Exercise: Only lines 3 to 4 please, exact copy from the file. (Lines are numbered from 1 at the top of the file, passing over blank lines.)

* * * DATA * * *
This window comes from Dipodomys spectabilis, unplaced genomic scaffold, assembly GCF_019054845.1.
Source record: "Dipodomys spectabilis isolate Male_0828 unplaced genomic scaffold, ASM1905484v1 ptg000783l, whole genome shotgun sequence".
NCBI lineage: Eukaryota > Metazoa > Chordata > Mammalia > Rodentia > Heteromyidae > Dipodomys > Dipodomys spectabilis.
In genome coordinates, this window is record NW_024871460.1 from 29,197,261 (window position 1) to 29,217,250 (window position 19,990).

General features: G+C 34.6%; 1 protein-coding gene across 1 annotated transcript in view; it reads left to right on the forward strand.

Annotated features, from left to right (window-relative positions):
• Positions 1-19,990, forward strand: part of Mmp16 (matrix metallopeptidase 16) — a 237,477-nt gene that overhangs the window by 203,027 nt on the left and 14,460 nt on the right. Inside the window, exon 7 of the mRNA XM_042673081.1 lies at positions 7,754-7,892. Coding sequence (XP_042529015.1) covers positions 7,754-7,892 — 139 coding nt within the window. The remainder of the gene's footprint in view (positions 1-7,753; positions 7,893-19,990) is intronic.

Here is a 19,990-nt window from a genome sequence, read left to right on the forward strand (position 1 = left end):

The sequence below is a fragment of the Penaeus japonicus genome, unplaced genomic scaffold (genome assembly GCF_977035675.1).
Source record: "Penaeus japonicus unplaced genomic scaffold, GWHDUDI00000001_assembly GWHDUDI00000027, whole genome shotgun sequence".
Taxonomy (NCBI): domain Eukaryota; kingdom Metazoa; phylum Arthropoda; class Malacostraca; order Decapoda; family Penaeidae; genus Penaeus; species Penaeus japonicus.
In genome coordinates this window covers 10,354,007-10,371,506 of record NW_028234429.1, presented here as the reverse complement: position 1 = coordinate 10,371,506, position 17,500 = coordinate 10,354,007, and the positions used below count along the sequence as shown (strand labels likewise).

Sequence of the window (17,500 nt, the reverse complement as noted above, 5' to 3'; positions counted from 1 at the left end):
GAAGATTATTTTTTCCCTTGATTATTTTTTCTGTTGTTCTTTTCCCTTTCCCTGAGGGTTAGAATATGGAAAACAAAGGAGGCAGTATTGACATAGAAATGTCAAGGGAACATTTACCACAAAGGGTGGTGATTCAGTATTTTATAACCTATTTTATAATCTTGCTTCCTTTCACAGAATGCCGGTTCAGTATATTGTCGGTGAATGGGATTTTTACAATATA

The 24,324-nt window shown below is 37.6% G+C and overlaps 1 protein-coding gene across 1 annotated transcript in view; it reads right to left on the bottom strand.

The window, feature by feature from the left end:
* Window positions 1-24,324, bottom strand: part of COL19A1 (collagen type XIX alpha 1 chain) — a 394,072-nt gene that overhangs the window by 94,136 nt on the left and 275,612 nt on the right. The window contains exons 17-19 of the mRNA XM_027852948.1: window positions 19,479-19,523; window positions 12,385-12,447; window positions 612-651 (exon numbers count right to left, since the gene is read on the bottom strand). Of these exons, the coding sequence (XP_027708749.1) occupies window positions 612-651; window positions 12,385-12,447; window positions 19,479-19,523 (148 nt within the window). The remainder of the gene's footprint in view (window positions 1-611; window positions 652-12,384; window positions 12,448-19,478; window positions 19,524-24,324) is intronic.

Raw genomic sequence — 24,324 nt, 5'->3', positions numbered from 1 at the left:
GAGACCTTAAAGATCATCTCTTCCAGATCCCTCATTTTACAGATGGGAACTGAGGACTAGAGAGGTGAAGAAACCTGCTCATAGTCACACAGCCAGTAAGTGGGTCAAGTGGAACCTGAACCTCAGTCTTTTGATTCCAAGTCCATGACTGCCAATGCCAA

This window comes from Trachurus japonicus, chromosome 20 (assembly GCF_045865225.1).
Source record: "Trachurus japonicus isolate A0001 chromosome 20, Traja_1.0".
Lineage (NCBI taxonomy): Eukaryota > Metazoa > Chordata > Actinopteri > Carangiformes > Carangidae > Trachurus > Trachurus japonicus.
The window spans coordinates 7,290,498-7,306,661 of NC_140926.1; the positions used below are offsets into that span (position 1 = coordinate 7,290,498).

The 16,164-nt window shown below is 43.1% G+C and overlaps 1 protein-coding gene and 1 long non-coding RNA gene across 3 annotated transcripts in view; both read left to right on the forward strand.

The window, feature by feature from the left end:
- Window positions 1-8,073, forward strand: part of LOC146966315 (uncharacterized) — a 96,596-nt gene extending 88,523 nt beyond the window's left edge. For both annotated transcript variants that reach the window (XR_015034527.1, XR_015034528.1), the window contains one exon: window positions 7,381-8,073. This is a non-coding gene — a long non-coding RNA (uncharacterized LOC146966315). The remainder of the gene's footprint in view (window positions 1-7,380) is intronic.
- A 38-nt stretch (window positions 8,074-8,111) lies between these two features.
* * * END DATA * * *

NCBI lineage: Eukaryota > Metazoa > Chordata > Mammalia > Rodentia > Heteromyidae > Dipodomys > Dipodomys spectabilis.
In genome coordinates, this window is record NW_024871460.1 from 29,197,261 (window position 1) to 29,217,250 (window position 19,990).